Behethland Butler Chapter NSDAR

Behethland Butler Biography

Membership Information

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Behethland Butler Chapter, Daughters of the American Revolution was named for a South Carolina heroine of that War - Behethland Foote Moore, born December 24, 1764, in Fauquier County, Virginia. Her father was Captain Frank Moore, who commanded one of the Virginia troops at Braddock's defeat. Her mother was Frances Foote.  About 1768, five years after the marriage of her parents, they moved to South Carolina and settled on Little River in Laurens District, where Captain Moore died two years afterward. His widow entered a second marriage with Captain Samuel Savage, who in 1774 moved to Edgefield District and made his residence on the Saluda River, just above Saluda Old Town, and here the family resided.  Behethland's education was given more care than usually bestowed on young girls. She went to school in Camden, and while there took great pleasure in looking at the soldiers in the command of Count Pulaski as they passed through en route to Charleston. In 1781 she returned home, where the terrors of war came to her very door. On at least two occasions the intrepid girl braved plunderers for the protection of her father's property or on a point of honor.

While she resided at home, it became necessary to convey intelligence of danger to Captain Wallace, who was in command of a small force on the other side of the Saluda. There was difficulty in doing this, as no male messenger could be procured. Miss Moore, at the time but fifteen years old, volunteered to undertake the service.  Accompanied by her little brother, and a friend named Fanny Smith, she went up the river in a canoe in the middle of the night, gave the warning to Captain Wallace, and through him to Colonel Henry Lee.

The next morning a young American officer, who had been below on some reconnoitering service, rode up to the house to make a few inquiries. These were answered by the young lady, who, it is said, was somewhat struck with the appearance of the handsome man in dragoon uniform. This was the first occasion on which she saw her future husband. It was not long before the courtship took place, followed by marriage in 1784. The young people took possession of a small farm which Captain Butler had inherited from his father, near Mount Willing. Fourteen years afterward they moved to an estate on one of the branches of the Saluda River, where they continued to live until his death in 1821.

General Butler was almost constantly engaged in public service and was necessarily absent from home a great part of the time, in Congress from 1801 to 1814, and commanding the South Carolina forces as Major General during  1814 and 1815. The care not only of his family but also of his plantation and business devolved upon Mrs. Butler. She had the care of a family of seven sons and one daughter, the support of which was derived mainly from the produce of a small farm. She undertook the superintendence of her children's education and especially their moral training. The careers of her children reflect the excellence of their noble mother. Behethland Butler is buried near Saluda, South Carolina, at the old Butler cemetery adjoining the Butler Methodist Church.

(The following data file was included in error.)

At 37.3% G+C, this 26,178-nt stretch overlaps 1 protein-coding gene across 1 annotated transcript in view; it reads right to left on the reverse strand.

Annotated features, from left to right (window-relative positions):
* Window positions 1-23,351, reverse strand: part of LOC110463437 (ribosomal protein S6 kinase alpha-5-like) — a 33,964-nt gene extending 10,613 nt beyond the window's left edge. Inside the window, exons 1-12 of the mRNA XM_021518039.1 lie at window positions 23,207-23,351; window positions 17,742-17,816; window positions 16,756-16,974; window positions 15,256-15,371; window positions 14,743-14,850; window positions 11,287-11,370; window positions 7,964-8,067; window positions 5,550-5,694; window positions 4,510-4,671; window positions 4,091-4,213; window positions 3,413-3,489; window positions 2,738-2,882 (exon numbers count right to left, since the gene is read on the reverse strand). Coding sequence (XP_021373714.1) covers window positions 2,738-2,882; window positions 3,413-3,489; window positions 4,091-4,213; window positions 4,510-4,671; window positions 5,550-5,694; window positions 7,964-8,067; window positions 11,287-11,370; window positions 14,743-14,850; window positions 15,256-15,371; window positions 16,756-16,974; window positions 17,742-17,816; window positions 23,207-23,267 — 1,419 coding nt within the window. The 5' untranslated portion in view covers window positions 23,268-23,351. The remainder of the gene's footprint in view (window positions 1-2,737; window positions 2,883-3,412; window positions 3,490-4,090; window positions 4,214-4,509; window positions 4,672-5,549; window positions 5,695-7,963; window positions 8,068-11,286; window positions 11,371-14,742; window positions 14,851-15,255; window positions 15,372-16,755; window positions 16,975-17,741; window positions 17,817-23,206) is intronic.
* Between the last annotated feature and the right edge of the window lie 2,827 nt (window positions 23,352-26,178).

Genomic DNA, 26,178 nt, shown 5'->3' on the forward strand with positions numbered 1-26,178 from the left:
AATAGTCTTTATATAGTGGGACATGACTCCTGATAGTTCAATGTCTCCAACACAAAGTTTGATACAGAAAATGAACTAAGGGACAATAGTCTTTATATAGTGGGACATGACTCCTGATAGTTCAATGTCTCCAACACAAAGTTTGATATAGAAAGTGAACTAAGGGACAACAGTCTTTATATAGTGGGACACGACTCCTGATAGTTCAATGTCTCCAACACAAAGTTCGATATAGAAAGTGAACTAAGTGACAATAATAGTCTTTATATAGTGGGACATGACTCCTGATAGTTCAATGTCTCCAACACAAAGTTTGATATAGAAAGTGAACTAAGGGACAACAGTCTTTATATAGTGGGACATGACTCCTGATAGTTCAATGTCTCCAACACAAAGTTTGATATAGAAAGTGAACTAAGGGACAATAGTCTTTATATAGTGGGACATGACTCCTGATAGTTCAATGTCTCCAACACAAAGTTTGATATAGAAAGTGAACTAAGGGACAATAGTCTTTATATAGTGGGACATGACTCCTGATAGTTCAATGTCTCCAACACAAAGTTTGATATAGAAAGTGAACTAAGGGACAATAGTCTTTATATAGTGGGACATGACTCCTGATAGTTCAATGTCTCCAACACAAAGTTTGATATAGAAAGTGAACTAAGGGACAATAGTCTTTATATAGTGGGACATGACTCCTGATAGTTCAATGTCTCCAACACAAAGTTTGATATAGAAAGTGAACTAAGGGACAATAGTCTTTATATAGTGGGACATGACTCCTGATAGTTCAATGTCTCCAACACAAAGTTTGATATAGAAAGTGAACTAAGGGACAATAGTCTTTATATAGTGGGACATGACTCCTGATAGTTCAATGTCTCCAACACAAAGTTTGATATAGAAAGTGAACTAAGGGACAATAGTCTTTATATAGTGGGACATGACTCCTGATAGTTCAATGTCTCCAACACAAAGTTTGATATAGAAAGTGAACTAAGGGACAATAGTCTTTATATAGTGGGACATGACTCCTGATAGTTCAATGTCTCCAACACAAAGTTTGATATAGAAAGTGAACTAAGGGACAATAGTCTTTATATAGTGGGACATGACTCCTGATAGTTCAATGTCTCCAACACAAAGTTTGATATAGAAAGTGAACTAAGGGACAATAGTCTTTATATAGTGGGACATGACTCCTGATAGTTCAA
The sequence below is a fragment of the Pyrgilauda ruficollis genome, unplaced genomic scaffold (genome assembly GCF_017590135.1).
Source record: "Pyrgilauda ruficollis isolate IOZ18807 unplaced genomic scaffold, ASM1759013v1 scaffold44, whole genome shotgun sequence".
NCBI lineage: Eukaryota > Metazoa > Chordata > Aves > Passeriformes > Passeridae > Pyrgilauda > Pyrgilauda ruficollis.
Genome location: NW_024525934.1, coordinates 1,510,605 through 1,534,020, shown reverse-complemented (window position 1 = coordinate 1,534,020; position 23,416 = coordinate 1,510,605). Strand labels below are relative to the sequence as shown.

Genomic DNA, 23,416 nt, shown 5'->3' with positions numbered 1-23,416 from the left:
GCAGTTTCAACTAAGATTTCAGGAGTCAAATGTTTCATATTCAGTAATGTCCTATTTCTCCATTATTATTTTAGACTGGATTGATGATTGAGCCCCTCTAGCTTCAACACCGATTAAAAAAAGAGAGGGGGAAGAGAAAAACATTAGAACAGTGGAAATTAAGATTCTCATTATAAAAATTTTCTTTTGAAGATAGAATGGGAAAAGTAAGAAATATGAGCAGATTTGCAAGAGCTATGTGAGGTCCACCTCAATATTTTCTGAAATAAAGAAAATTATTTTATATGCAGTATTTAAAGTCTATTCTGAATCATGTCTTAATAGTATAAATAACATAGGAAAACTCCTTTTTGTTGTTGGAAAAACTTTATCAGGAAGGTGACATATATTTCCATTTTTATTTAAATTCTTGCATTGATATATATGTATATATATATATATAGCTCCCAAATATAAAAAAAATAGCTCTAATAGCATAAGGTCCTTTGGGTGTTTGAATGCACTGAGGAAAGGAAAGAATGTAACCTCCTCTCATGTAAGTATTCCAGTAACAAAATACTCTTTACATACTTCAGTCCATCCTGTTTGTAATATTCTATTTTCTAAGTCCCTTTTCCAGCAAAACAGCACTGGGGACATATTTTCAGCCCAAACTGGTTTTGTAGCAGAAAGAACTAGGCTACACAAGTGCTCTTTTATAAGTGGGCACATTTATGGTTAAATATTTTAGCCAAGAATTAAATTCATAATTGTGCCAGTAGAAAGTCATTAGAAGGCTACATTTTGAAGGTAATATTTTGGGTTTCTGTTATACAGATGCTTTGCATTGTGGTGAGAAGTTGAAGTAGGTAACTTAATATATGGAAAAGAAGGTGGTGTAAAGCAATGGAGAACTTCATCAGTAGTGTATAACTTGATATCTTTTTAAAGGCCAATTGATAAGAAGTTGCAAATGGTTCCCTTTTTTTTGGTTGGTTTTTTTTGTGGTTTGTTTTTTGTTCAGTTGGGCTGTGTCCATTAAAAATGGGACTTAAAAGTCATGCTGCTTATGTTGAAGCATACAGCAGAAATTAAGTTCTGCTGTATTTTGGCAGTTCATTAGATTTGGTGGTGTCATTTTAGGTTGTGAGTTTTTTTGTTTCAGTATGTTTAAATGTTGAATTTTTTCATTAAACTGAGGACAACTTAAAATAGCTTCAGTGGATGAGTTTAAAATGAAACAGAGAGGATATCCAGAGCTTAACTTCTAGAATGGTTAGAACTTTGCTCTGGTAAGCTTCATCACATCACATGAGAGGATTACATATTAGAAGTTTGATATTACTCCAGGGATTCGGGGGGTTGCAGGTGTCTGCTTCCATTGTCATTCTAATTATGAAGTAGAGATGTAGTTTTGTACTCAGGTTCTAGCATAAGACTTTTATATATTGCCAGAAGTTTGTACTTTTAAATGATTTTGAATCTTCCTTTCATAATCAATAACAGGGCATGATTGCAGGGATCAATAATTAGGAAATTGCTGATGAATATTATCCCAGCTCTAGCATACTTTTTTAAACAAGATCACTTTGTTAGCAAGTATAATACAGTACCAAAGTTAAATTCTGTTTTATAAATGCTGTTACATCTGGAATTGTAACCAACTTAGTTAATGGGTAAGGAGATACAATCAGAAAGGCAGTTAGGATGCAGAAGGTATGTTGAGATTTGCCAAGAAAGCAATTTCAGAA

Prepared by Mrs. S.H. Bowen from Elizabeth F. Ellet's "The Women of the American Revolution," Volume II, George W. Jacobs & Co., Philadelphia, 1900, pp. 111-123. Also published in the 1976-77 Behethland Butler Chapter Yearbook.



William Butler was the son of Captain James Butler, who also served in the Revolution and who was killed by Tories under the leadership of Bloody Bill Cunningham. James' son James, age 19, was killed at the same time.  (John A. Chapman, HISTORY OF EDGEFIELD COUNTY FROM THE EARLIEST SETTLEMENTS TO 1897 {Newberry, 1897}, pp. 30-46) This account by Chapman of the terrible moments of the revolution in Edgefield County must be read to appreciate all that William and Behethland Butler and their families went through during these years of war.

After William Butler died on November 15, 1821, his son, William moved around the year 1825 to what is now Butler Springs Road in Greenville, South Carolina. His mother, Behethland, and some of their other children apparently did, also. Behethland Butler is listed in the 1830 Census in Greenville with two teenage males, probably grandchildren, in her household. How long she lived there is not known. She has not been located in the 1840 Census, but by 1842, she was back in Edgefield County, applying for a widow's pension on her husband's service in the Revolution.

Behethland Butler died 2 December 1853, in Edgefield County. She and William and several other family members are buried at old Butler Methodist Church, about 5 miles north of the town of Saluda. There are wonderful inscriptions on the graves of his son, Pierce Mason Butler; a beautiful memorial to Behethland Butler erected by her son, Andrew Pickens Butler; also memorials to Major General William Butler, and Andrew Pickens Butler.  (THE STATE, Columbia, S.C., January 24, 1934. Article from Louis and Marion Stengl.)

Compiled by Morn McKoy Lindsay.

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